Like all children I had aspirations of becoming someone when I grow up. But unlike all children who want to be engineers, physicians, surgeons, pilots, or as a friend of mine said “sucking up to his boss dreams”, my aspirations were pretty unorthodox in their nature.
In primary school days, when nobody thinks of their career in terms of amount of money or salary they are going to earn, I had done all my calculations. Based on the average height of my extended family I had mentally calculated how high I would grow and how big a garland made of ten rupee notes I can wear. Add to that the money filled envelopes I will get for my endeavours I would be raking in money while my classmates would be making pittance as doctors, engineers, or shop assistants etc. However, as I grew older and became more mature, I realized that with inflation as it was, this strategy might not work. I would have to wear a garland made at least of fifty rupee or hundred rupee notes…
But by the time I finished my school, three things changed. One, I became more mature. Two, the inflation increased. I calculated that at current rate, I had to surrogate up five-hundred rupee note garlands to maintain the lifestyle. Three, a change that shattered my dream, rupee note garlands became outmoded in the middle classes of Karachi. I was devastated. I might have gone into depression had I known what depression was. Because of naiveté, and not knowing what else to do, I picked the broken pieces of my dream. As sailors focus on distant objects when sailing to keep from feeling sea-sick, I decided to focus on a (superficial) career like everyone else, while turning the pieces into a flame and burying it deep inside my heart where reality can never extinguish it. Even dead bodies don’t remain below the sea for long and here dream was broken yet alive. Time and again, the dream would break to the surface.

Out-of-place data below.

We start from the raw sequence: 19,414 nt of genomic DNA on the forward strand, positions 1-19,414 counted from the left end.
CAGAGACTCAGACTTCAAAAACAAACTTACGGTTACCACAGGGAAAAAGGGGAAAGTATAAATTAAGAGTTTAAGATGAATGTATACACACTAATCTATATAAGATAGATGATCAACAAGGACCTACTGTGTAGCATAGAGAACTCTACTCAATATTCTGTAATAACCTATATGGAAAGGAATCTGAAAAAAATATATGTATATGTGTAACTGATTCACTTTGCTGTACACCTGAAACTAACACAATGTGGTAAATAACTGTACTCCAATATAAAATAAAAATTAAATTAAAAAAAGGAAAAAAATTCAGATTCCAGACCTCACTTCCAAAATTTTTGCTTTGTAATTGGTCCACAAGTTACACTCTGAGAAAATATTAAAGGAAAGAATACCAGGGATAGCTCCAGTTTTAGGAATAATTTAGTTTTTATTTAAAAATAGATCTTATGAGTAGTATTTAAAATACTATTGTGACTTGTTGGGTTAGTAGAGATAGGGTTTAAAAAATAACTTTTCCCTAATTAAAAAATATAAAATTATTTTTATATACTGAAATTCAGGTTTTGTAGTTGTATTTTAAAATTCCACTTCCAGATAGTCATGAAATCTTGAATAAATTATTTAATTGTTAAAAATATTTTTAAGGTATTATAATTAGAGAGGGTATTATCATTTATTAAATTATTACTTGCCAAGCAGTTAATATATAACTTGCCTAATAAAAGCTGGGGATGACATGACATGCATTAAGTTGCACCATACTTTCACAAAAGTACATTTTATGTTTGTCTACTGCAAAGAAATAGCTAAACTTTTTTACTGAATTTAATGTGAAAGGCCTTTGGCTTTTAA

The current generation of young men has mapped objectives as milestones in their life such as complete higher education, find a job, make a career, earn some money and then get married. Being a non conformist since childhood I had no such road map. My top most priority was to get cultivate the shortest ways to derive instant cash whereas other objectives were secondary in no order or priority. When it came to money, Just Do It was my motto.
Whereas during childhood fate had acted indirectly against me through rising inflation, changing fashions etc, now it had declared open war.
In my first year of my high schooling, I had a crush on a girl who was in second year. It was not that she was very beautiful. She was ordinary looking but the way she carried herself made her very attractive _ not in catwalk like manner rather in a very dignified manner. Those of you who can relate to Junaid Jamshed’s “Sahib-e-Dil” can understand what I am saying. When my mother came to know about it, she said the usual stuff about completing education, finding a job etc.
As the saying goes, first crush dies hard, the flame flickered on. Time passed, I finished my education and started looking for a job. Meanwhile, I got to know that she got married to one of the closest friends at my school. All the flames , that I had managed to keep alive for sometime, died down instantly. The job to which I had lingered on for some while, didn’t actually motivate me much,since it didn’t offer me the exact recipe of becoming rich.
Soon afterwards, I left to US for further studies as nothing was materializing on local front. When I had completed my studies in US…